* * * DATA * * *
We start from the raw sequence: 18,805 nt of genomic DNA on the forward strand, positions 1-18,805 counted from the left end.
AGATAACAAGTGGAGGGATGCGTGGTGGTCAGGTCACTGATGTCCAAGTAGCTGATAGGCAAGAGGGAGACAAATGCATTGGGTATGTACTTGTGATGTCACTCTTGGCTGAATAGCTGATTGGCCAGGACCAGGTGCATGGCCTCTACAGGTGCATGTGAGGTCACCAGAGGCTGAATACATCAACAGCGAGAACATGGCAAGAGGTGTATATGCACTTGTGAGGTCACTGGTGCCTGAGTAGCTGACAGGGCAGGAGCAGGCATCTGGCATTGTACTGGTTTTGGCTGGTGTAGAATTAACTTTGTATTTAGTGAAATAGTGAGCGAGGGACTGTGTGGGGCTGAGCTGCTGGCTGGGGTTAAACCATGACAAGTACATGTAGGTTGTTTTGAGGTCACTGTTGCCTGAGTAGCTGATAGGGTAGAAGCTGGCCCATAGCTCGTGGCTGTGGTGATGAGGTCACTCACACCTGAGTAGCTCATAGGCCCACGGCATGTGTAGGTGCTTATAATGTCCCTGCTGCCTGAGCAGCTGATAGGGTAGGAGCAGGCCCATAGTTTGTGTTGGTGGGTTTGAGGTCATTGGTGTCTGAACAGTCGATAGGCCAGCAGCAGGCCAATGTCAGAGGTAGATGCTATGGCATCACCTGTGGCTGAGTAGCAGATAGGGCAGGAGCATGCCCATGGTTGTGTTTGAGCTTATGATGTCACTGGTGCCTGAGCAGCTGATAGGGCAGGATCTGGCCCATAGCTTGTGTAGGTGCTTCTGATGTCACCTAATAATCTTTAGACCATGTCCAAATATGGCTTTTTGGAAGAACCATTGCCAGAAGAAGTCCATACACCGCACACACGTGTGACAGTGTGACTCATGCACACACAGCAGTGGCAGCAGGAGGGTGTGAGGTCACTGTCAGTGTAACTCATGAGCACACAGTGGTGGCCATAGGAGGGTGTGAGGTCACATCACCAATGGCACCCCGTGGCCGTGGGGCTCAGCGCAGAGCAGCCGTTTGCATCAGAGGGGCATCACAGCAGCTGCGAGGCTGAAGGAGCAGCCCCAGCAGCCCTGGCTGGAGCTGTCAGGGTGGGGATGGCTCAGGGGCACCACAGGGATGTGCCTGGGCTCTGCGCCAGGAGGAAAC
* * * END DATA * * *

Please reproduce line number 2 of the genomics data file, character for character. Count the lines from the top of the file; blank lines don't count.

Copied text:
AGATAACAAGTGGAGGGATGCGTGGTGGTCAGGTCACTGATGTCCAAGTAGCTGATAGGCAAGAGGGAGACAAATGCATTGGGTATGTACTTGTGATGTCACTCTTGGCTGAATAGCTGATTGGCCAGGACCAGGTGCATGGCCTCTACAGGTGCATGTGAGGTCACCAGAGGCTGAATACATCAACAGCGAGAACATGGCAAGAGGTGTATATGCACTTGTGAGGTCACTGGTGCCTGAGTAGCTGACAGGGCAGGAGCAGGCATCTGGCATTGTACTGGTTTTGGCTGGTGTAGAATTAACTTTGTATTTAGTGAAATAGTGAGCGAGGGACTGTGTGGGGCTGAGCTGCTGGCTGGGGTTAAACCATGACAAGTACATGTAGGTTGTTTTGAGGTCACTGTTGCCTGAGTAGCTGATAGGGTAGAAGCTGGCCCATAGCTCGTGGCTGTGGTGATGAGGTCACTCACACCTGAGTAGCTCATAGGCCCACGGCATGTGTAGGTGCTTATAATGTCCCTGCTGCCTGAGCAGCTGATAGGGTAGGAGCAGGCCCATAGTTTGTGTTGGTGGGTTTGAGGTCATTGGTGTCTGAACAGTCGATAGGCCAGCAGCAGGCCAATGTCAGAGGTAGATGCTATGGCATCACCTGTGGCTGAGTAGCAGATAGGGCAGGAGCATGCCCATGGTTGTGTTTGAGCTTATGATGTCACTGGTGCCTGAGCAGCTGATAGGGCAGGATCTGGCCCATAGCTTGTGTAGGTGCTTCTGATGTCACCTAATAATCTTTAGACCATGTCCAAATATGGCTTTTTGGAAGAACCATTGCCAGAAGAAGTCCATACACCGCACACACGTGTGACAGTGTGACTCATGCACACACAGCAGTGGCAGCAGGAGGGTGTGAGGTCACTGTCAGTGTAACTCATGAGCACACAGTGGTGGCCATAGGAGGGTGTGAGGTCACATCACCAATGGCACCCCGTGGCCGTGGGGCTCAGCGCAGAGCAGCCGTTTGCATCAGAGGGGCATCACAGCAGCTGCGAGGCTGAAGGAGCAGCCCCAGCAGCCCTGGCTGGAGCTGTCAGGGTGGGGATGGCTCAGGGGCACCACAGGGATGTGCCTGGGCTCTGCGCCAGGAGGAAAC